Elegy [Bonus Tracks]

Elegy [Bonus Tracks]

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by Amorphis
     
 

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To stand out in a field where the obvious signifiers are the most common, and therefore the most clichéd, elements, one has to know when to try something different. Amorphis had already shown itself to be a more than competent end-of-the-century Scandinavian black metal outfit, but there were plenty of others equally able to say the same. The

Overview

To stand out in a field where the obvious signifiers are the most common, and therefore the most clichéd, elements, one has to know when to try something different. Amorphis had already shown itself to be a more than competent end-of-the-century Scandinavian black metal outfit, but there were plenty of others equally able to say the same. The inspired turning point had two points of origin -- recruiting another lead vocalist, Pasi Koskinen, to sing with Tomi Koivusaari, and deciding to record an album infused with earlier Finnish folk influences, both musically and lyrically. The choice of lyrical inspiration, Finland's national epic The Kalevala, isn't necessarily surprising given how often metal of all kinds has favored tales of dungeons and grue. But Amorphis wisely eschew Conan the Barbarian grotesqueries in place of the often grim existentialism found in the original poems, more like a medieval northern Metallica (or even a Joy Division, if you like) than a prancing Dio. The result is a powerful release that, if anything, feels like an equivalent to Sepultura's own inspired combination of past and present, Roots. Esa Holopainen's use of sitar on certain tracks, like the opening "Better Unborn," as well as the continued use of keyboards shows the band avoiding some sort of retro-unplugged move -- it's still Amorphis ripping through things with a number of prog touches as they go, but wanting to bring all sorts of musical options to the fore (as with the folky dance break in "Cares," where the guitars almost sound Hawaiian). Koskinen's much clearer vocals nicely offsets Koivusaari's subterranean grumble, ensuring that the lyrics aren't lost in the flow. For all the darkness of the lyrics and delivery, there are some jaunty moments as well, like "On Rich and Poor," which for black metal is actually a pretty upbeat song, at least at the opening! With a gentle acoustic version of "My Kantele" closing things out, Elegy is an inspired leap forward. [In 2004 Relapse issued a remastered version of Elegy with beautiful packaging and four bonus tracks. There are live versions of "Better Unborn," "Against Widows," and "The Castaway," with a hidden cut included that is a live read of "Black Castaway."]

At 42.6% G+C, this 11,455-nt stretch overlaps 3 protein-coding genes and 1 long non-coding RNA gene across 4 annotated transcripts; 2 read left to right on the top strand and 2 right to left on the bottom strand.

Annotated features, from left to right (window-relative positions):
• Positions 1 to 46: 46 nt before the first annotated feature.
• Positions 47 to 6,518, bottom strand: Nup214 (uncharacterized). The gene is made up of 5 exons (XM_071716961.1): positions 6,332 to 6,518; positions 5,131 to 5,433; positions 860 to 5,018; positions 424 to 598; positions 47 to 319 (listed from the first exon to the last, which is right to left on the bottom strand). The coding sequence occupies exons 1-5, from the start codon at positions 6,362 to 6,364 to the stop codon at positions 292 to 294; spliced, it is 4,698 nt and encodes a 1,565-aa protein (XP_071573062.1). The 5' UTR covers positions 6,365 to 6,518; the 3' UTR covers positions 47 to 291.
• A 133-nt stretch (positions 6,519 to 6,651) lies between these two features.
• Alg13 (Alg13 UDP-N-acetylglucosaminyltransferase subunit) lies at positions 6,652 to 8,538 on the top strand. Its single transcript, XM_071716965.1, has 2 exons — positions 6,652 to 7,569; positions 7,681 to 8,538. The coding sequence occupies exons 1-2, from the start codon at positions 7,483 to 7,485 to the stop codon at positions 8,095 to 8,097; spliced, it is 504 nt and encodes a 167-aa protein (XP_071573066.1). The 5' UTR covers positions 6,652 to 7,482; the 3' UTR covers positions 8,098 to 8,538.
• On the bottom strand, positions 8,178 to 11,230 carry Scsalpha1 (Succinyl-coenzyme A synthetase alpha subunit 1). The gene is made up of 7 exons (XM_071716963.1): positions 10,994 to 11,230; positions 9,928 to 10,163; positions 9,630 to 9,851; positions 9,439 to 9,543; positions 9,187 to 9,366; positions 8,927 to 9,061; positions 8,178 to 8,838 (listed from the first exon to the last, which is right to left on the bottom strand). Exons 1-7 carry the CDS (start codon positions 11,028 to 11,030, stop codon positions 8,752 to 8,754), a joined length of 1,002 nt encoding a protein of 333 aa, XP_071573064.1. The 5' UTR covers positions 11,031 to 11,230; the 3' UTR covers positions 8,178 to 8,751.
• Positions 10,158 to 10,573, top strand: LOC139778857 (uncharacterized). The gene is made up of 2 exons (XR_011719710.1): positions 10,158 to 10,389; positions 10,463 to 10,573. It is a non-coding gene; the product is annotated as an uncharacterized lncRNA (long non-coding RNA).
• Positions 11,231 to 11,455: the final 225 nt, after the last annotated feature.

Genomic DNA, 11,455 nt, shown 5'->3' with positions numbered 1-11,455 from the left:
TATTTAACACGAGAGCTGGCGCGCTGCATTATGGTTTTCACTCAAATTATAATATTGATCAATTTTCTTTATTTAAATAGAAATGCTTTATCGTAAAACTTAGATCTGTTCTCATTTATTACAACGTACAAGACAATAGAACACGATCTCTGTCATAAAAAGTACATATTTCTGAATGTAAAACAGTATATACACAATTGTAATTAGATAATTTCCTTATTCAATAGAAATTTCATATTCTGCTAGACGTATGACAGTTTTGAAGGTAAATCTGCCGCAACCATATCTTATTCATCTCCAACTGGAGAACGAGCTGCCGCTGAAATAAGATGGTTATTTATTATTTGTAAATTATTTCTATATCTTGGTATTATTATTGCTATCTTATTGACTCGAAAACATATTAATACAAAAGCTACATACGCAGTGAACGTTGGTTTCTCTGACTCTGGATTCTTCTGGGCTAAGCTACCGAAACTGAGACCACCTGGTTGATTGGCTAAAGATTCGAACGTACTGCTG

Product Details

Release Date:
08/17/2004
Label:
Relapse
UPC:
0781676663521
catalogNumber:
766635
Rank:
48849

Tracks

Album Credits

Performance Credits

Amorphis   Primary Artist
Esa Holopainen   Acoustic Guitar,Electric Sitar,Group Member
Tomi Koivusaari   Acoustic Guitar,Rhythm Guitar,Tambourine,Vocals,Group Member
Olli-Pekka Laine   Bass,Group Member
Pasi Koskinen   Vocals,Group Member
Kim Rantala   Accordion,Keyboards,Group Member
Pekka Kasari   Drums,Group Member

Technical Credits

Amorphis   Producer
Peter Coleman   Engineer
Esa Holopainen   Composer
Tomi Koivusaari   Composer
Olli-Pekka Laine   Composer
Kasper Martenson   Composer
Tomas Skogsberg   Engineer
Matthew F. Jacobson   Executive Producer
William J. Jr. Yurkiewicz   Executive Producer
Eric Horst   Art Direction
Mikko Karmila   Engineer
Kristian Wahlin   Cover Art
Traditional   Composer
Kim Rantala   Composer
Kai Hiilesmaa   Engineer

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